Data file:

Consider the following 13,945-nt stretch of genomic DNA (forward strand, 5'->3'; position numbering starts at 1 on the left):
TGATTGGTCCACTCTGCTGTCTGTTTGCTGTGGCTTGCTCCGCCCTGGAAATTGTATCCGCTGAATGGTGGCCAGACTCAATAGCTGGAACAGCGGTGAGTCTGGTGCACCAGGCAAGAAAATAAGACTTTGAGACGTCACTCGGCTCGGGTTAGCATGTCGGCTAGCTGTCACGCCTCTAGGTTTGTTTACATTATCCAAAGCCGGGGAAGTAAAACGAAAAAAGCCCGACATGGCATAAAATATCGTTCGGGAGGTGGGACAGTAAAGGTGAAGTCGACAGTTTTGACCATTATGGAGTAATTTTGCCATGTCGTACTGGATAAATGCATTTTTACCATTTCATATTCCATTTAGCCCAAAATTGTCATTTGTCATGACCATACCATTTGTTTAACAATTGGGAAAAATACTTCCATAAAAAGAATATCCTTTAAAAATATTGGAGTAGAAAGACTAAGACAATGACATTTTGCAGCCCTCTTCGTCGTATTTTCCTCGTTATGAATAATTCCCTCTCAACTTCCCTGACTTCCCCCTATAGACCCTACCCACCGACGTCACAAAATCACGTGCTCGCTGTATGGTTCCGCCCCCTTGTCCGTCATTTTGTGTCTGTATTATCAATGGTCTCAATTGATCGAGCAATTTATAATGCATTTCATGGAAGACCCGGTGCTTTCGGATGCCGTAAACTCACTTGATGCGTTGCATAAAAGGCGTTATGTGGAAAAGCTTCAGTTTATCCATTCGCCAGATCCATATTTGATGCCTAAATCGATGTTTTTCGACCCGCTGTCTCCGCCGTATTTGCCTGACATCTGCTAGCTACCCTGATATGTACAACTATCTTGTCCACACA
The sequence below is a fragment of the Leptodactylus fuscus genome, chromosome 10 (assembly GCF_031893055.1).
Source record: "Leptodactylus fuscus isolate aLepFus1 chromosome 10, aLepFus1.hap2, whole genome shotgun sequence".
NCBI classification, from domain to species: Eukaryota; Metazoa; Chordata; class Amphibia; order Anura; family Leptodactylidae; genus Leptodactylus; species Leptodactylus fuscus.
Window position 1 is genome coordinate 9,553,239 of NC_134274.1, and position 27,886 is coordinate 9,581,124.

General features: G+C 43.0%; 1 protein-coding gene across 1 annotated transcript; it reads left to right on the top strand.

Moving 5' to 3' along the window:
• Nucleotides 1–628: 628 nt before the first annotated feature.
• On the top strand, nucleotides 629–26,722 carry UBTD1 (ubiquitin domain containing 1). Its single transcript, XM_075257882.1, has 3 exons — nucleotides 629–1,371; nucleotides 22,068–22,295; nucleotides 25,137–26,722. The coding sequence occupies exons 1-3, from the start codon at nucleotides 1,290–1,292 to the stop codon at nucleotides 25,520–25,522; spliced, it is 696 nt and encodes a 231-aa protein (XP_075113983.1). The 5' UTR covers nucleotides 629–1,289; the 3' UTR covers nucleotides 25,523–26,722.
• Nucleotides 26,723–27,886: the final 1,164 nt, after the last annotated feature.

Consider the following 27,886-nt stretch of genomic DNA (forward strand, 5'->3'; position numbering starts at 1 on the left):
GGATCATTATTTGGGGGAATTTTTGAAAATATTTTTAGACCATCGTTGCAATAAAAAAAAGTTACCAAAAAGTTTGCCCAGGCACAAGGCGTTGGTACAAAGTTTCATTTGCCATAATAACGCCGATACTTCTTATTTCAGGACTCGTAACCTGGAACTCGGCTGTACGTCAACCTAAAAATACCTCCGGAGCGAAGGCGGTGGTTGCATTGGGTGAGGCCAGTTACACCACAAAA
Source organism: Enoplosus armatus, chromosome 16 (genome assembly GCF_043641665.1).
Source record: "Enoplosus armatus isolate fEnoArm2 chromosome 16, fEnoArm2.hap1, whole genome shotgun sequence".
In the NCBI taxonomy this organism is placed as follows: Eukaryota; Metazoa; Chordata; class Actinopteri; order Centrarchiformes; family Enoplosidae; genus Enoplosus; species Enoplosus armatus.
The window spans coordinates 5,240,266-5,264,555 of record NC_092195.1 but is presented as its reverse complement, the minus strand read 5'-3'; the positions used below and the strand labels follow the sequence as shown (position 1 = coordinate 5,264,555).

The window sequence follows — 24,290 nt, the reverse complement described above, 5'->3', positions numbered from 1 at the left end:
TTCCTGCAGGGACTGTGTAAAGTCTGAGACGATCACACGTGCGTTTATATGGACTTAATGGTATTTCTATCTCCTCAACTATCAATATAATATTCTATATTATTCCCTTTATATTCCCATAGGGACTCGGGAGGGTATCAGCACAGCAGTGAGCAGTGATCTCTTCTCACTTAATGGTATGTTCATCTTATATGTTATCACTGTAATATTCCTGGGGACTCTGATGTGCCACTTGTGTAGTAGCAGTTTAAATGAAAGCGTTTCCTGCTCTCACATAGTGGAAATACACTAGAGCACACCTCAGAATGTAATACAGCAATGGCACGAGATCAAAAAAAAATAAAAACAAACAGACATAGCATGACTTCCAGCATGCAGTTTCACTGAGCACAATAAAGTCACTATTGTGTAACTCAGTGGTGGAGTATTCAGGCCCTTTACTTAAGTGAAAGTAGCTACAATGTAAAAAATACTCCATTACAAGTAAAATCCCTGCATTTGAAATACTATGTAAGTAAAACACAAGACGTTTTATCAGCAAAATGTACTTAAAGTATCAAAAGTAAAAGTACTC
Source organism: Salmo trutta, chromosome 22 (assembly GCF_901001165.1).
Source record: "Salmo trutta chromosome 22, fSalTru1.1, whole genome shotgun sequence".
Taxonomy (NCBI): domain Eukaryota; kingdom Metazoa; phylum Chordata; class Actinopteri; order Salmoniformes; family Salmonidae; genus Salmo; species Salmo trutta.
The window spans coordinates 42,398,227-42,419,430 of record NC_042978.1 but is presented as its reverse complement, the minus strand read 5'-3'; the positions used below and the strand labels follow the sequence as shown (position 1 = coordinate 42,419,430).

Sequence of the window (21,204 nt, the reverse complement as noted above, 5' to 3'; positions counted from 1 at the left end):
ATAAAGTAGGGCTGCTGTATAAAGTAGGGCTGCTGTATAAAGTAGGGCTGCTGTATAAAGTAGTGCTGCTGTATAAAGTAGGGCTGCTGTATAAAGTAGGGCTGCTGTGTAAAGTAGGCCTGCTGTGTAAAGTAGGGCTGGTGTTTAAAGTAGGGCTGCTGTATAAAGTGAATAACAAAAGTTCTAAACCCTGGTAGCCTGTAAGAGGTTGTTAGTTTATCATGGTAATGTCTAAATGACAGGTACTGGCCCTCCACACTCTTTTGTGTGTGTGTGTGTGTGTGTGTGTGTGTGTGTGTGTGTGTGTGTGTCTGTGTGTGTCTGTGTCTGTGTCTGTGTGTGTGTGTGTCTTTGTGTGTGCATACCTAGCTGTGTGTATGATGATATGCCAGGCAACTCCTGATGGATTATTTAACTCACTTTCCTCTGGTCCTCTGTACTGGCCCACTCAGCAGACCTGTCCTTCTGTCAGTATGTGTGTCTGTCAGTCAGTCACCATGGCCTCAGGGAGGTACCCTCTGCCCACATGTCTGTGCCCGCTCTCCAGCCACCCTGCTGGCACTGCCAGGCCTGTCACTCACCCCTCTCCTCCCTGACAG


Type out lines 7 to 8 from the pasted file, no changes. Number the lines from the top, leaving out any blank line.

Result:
General features: G+C 43.0%; 1 protein-coding gene across 1 annotated transcript; it reads left to right on the top strand.

Moving 5' to 3' along the window: